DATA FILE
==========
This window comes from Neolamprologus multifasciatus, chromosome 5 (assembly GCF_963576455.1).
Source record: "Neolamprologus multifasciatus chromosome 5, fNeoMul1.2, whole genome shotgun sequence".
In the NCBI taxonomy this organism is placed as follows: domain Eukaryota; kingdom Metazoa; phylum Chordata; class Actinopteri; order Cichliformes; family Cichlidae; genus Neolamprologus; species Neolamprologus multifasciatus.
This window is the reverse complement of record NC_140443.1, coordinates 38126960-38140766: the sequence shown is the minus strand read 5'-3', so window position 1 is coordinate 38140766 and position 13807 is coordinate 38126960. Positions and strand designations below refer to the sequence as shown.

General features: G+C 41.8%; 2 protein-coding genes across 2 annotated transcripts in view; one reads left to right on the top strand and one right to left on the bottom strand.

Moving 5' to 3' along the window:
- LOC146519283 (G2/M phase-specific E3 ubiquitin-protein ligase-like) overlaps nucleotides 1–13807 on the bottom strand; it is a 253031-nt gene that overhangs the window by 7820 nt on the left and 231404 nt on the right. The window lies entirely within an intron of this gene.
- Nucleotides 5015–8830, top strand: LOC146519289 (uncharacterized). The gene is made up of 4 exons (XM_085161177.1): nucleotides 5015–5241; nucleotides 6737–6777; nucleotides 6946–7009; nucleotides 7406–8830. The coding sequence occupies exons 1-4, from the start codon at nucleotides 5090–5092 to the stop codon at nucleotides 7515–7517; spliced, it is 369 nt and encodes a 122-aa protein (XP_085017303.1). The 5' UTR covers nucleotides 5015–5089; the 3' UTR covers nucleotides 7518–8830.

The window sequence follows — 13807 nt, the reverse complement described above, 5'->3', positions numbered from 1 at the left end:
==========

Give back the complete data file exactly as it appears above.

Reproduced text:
This window comes from Neolamprologus multifasciatus, chromosome 5 (assembly GCF_963576455.1).
Source record: "Neolamprologus multifasciatus chromosome 5, fNeoMul1.2, whole genome shotgun sequence".
In the NCBI taxonomy this organism is placed as follows: domain Eukaryota; kingdom Metazoa; phylum Chordata; class Actinopteri; order Cichliformes; family Cichlidae; genus Neolamprologus; species Neolamprologus multifasciatus.
This window is the reverse complement of record NC_140443.1, coordinates 38126960-38140766: the sequence shown is the minus strand read 5'-3', so window position 1 is coordinate 38140766 and position 13807 is coordinate 38126960. Positions and strand designations below refer to the sequence as shown.

General features: G+C 41.8%; 2 protein-coding genes across 2 annotated transcripts in view; one reads left to right on the top strand and one right to left on the bottom strand.

Moving 5' to 3' along the window:
- LOC146519283 (G2/M phase-specific E3 ubiquitin-protein ligase-like) overlaps nucleotides 1–13807 on the bottom strand; it is a 253031-nt gene that overhangs the window by 7820 nt on the left and 231404 nt on the right. The window lies entirely within an intron of this gene.
- Nucleotides 5015–8830, top strand: LOC146519289 (uncharacterized). The gene is made up of 4 exons (XM_085161177.1): nucleotides 5015–5241; nucleotides 6737–6777; nucleotides 6946–7009; nucleotides 7406–8830. The coding sequence occupies exons 1-4, from the start codon at nucleotides 5090–5092 to the stop codon at nucleotides 7515–7517; spliced, it is 369 nt and encodes a 122-aa protein (XP_085017303.1). The 5' UTR covers nucleotides 5015–5089; the 3' UTR covers nucleotides 7518–8830.

The window sequence follows — 13807 nt, the reverse complement described above, 5'->3', positions numbered from 1 at the left end: